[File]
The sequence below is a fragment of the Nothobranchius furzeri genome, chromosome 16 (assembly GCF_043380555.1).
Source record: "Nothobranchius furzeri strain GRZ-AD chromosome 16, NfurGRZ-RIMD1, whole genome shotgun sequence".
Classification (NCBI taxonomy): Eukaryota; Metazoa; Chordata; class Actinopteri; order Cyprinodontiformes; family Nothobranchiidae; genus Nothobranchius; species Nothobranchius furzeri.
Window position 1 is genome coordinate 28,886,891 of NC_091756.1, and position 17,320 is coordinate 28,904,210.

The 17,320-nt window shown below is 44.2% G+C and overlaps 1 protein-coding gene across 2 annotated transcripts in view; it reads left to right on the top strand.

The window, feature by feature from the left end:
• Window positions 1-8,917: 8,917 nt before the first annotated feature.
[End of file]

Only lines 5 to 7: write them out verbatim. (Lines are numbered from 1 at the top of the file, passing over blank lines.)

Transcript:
The 17,320-nt window shown below is 44.2% G+C and overlaps 1 protein-coding gene across 2 annotated transcripts in view; it reads left to right on the top strand.

The window, feature by feature from the left end:
• Window positions 1-8,917: 8,917 nt before the first annotated feature.